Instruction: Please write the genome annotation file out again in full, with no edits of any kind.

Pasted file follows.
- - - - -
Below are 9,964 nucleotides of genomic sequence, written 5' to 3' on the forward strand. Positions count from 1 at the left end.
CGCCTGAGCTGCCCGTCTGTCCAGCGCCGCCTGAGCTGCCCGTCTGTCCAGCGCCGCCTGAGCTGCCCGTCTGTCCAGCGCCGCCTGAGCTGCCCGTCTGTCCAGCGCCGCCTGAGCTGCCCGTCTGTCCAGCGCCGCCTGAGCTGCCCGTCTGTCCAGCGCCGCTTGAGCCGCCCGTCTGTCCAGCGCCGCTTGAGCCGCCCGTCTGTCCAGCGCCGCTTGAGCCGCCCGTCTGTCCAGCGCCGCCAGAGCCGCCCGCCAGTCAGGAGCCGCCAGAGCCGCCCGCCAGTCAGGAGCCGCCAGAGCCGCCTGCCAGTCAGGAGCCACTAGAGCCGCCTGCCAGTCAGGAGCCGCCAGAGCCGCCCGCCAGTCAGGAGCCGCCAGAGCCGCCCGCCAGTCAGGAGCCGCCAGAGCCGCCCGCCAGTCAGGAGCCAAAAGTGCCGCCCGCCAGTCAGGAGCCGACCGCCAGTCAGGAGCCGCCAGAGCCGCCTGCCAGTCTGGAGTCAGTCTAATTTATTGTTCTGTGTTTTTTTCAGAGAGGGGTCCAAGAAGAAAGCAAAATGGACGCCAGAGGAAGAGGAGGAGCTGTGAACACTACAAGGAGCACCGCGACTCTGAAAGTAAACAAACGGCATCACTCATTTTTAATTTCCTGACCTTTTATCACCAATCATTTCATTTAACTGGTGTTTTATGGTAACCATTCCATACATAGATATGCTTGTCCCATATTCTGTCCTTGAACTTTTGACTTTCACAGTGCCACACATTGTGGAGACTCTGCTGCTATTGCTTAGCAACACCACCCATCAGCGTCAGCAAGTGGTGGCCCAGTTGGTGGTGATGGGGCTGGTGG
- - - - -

Below are 9,964 nucleotides of genomic sequence, written 5' to 3' on the forward strand. Positions count from 1 at the left end.
CGCCTGAGCTGCCCGTCTGTCCAGCGCCGCCTGAGCTGCCCGTCTGTCCAGCGCCGCCTGAGCTGCCCGTCTGTCCAGCGCCGCCTGAGCTGCCCGTCTGTCCAGCGCCGCCTGAGCTGCCCGTCTGTCCAGCGCCGCCTGAGCTGCCCGTCTGTCCAGCGCCGCTTGAGCCGCCCGTCTGTCCAGCGCCGCTTGAGCCGCCCGTCTGTCCAGCGCCGCTTGAGCCGCCCGTCTGTCCAGCGCCGCCAGAGCCGCCCGCCAGTCAGGAGCCGCCAGAGCCGCCCGCCAGTCAGGAGCCGCCAGAGCCGCCTGCCAGTCAGGAGCCACTAGAGCCGCCTGCCAGTCAGGAGCCGCCAGAGCCGCCCGCCAGTCAGGAGCCGCCAGAGCCGCCCGCCAGTCAGGAGCCGCCAGAGCCGCCCGCCAGTCAGGAGCCAAAAGTGCCGCCCGCCAGTCAGGAGCCGACCGCCAGTCAGGAGCCGCCAGAGCCGCCTGCCAGTCTGGAGTCAGTCTAATTTATTGTTCTGTGTTTTTTTCAGAGAGGGGTCCAAGAAGAAAGCAAAATGGACGCCAGAGGAAGAGGAGGAGCTGTGAACACTACAAGGAGCACCGCGACTCTGAAAGTAAACAAACGGCATCACTCATTTTTAATTTCCTGACCTTTTATCACCAATCATTTCATTTAACTGGTGTTTTATGGTAACCATTCCATACATAGATATGCTTGTCCCATATTCTGTCCTTGAACTTTTGACTTTCACAGTGCCACACATTGTGGAGACTCTGCTGCTATTGCTTAGCAACACCACCCATCAGCGTCAGCAAGTGGTGGCCCAGTTGGTGGTGATGGGGCTGGTGG